HOME >> BIOLOGY >> NEWS
'Search and destroy' protein turns tables on HIV

MINNEAPOLIS / ST. PAUL -- A human protein that mutates the AIDS virus (HIV) and holds potential for keeping the disease at bay has been discovered and its function described by a team led by Reuben Harris of the University of Minnesota. The new protein (called APOBEC3F) and one described previously (APOBEC3G) can directly mutate HIV. Such proteins--called retroviral restrictors--may contribute to HIV resistance in some people. Harris, an assistant professor of biochemistry, molecular biology and biophysics, and colleagues at the university report the discovery in a paper to be published online June 24 in the journal Current Biology.

In an individual infected with HIV, the virus uses the human cellular machinery to assemble new viral particles. But sometimes those particles contain time bombs: human APOBEC proteins that hitch a ride in the particles and mutate the virus' genetic material after it has infected a new host cell.

Unfortunately for us, the AIDS virus has evolved a counterdefense. It produces a protein called VIF (viral infectivity factor), which triggers the destruction of the retroviral restrictors, thereby preventing mutations from occurring. What scientists don't know is whether some HIV-resistant people have forms of the retroviral restrictor proteins that can evade VIF and avoid destruction.

When DNA from the HIV virus is inserted into the human genome, it sometimes bears the scars of encounters with the APOBEC proteins. The two proteins leave different mutational "signatures," and the signature of APOBEC3F occurs more often.

This, said Harris, indicates that it might be less vulnerable to the virus' VIF counterdefense. Indeed, using a model HIV system, Harris and colleagues showed that APOBEC3F was less susceptible to VIF than APOBEC3G. Moreover, said Harris, the two proteins can account for all the anti-HIV mutational signatures apparent in HIV DNA of AIDS patients. But what function the proteins perform in non-H
'"/>

Contact: Deane Morrison
morri029@umn.edu
612-624-2346
University of Minnesota
24-Jun-2004


Page: 1 2

Related biology news :

1. New molecular link key to cellular proteins involved in cancer progression, other diseases
2. Researchers identify protein promoting vascular tumor growth
3. UCI scientists successfully target key HIV protein; breakthrough may lead to new drug therapies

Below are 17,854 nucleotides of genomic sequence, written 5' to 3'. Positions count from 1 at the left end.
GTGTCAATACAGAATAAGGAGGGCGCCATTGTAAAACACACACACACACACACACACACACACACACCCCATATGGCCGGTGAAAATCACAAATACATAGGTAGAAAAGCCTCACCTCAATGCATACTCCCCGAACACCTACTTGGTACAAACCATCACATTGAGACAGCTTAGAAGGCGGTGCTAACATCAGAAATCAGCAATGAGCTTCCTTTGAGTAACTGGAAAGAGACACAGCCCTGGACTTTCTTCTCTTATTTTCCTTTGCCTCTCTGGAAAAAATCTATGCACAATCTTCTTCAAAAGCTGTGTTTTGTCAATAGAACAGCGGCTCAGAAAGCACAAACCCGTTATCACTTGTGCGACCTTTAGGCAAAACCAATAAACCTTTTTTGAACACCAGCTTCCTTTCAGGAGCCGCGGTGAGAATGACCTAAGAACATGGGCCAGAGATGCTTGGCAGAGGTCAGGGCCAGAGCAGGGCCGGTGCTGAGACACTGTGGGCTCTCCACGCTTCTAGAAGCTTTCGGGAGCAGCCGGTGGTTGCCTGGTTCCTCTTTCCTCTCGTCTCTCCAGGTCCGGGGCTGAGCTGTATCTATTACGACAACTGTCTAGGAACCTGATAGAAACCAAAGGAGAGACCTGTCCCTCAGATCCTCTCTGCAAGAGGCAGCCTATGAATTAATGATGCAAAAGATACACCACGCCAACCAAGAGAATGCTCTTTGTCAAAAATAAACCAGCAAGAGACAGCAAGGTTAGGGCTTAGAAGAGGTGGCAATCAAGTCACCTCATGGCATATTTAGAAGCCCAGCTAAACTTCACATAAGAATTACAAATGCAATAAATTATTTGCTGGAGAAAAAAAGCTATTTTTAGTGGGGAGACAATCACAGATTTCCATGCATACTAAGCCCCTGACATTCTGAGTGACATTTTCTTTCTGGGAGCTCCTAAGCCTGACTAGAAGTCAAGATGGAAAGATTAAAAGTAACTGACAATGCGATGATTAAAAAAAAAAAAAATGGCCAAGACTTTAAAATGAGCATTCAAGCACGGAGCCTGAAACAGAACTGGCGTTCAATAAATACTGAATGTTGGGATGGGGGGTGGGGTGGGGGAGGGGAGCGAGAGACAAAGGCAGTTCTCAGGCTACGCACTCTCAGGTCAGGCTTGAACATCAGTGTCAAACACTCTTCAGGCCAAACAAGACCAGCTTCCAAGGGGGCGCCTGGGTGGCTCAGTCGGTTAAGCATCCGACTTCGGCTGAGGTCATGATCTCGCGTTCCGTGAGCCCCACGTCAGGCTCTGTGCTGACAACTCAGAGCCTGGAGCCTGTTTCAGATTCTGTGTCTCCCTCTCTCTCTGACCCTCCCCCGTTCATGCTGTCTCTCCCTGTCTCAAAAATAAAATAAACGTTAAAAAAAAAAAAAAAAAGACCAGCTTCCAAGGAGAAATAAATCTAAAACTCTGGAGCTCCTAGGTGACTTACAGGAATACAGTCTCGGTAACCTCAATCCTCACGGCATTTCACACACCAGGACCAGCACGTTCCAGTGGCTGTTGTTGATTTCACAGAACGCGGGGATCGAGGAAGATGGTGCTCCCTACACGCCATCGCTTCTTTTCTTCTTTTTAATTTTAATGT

4. Experimental drug shown to block mutant protein causing blood disease
5. Loss of the neuronal adhesion protein d-catenin leads to severe cognitive dysfunction
6. Images of tail of protein needed for cell multiplication suggest anticancer drug targets
7. New dye directly reveals activated proteins in living cells
8. Disruption of protein-folding causes neurodegeneration, mental retardation
9. A new protein is discovered to play a key role in cancer progression
10. Optimizing proteins death domain halts leukemia in laboratory study
11. Stuck on you: Scientists lay bare secrets of bacterial attachment proteins

Post Your Comments:
*Name:
*Comment:
*Email:


(Date:6/22/2016)... , June 22, 2016  The American College of ... Trade Show Executive Magazine as one of the fastest-growing ... May 25-27 at the Bellagio in Las Vegas ... the highest percentage of growth in each of the following ... exhibiting companies and number of attendees. The 2015 ACMG Annual ...
(Date:6/22/2016)... On Monday, the Department of Homeland Security ... solutions for the Biometric Exit Program. The Request for ... (CBP), explains that CBP intends to add biometrics to ... United States , in order to deter visa ... Logo - http://photos.prnewswire.com/prnh/20160622/382209LOGO ...
(Date:6/20/2016)... , June 20, 2016 Securus ... justice technology solutions for public safety, investigation, corrections ... the prisons involved, it has secured the final ... (DOC) facilities for Managed Access Systems (MAS) installed. ... additional facilities to be installed by October, 2016. ...
Breaking Biology News(10 mins):
(Date:11/30/2016)...  Tempus, a technology company focused on supporting ... Cancer Center have partnered to better determine which ... treatment based on next generation genomic and transcriptomic ... research collaboration, Tempus will provide sequencing and analysis ... to Penn. Utilizing next-generation sequencing, machine learning and ...
(Date:11/30/2016)... , November 30, 2016 Part ... ... Aptuit, LLC today announced that it ... An additional 150,000 novel compounds have increased the Screening Collection ... broaden the hit discovery capabilities of the company. This expansion, ...
(Date:11/30/2016)... ... November 30, 2016 , ... ... technology applications, introduces the 5th generation, ultra-bright, Laser-Driven Light Source, the EQ-77, at ... Source (LDLS™) technology, the EQ-77 offers higher radiance and irradiance from a truly ...
(Date:11/30/2016)... ... 30, 2016 , ... With growth rates averaging more than 30% each year, ... forward to continuing their expansion in their new office space. The new office has ... favoured by the creative industries, so Random42 Scientific Communication will fit right in. ...
Breaking Biology Technology:
Cached News: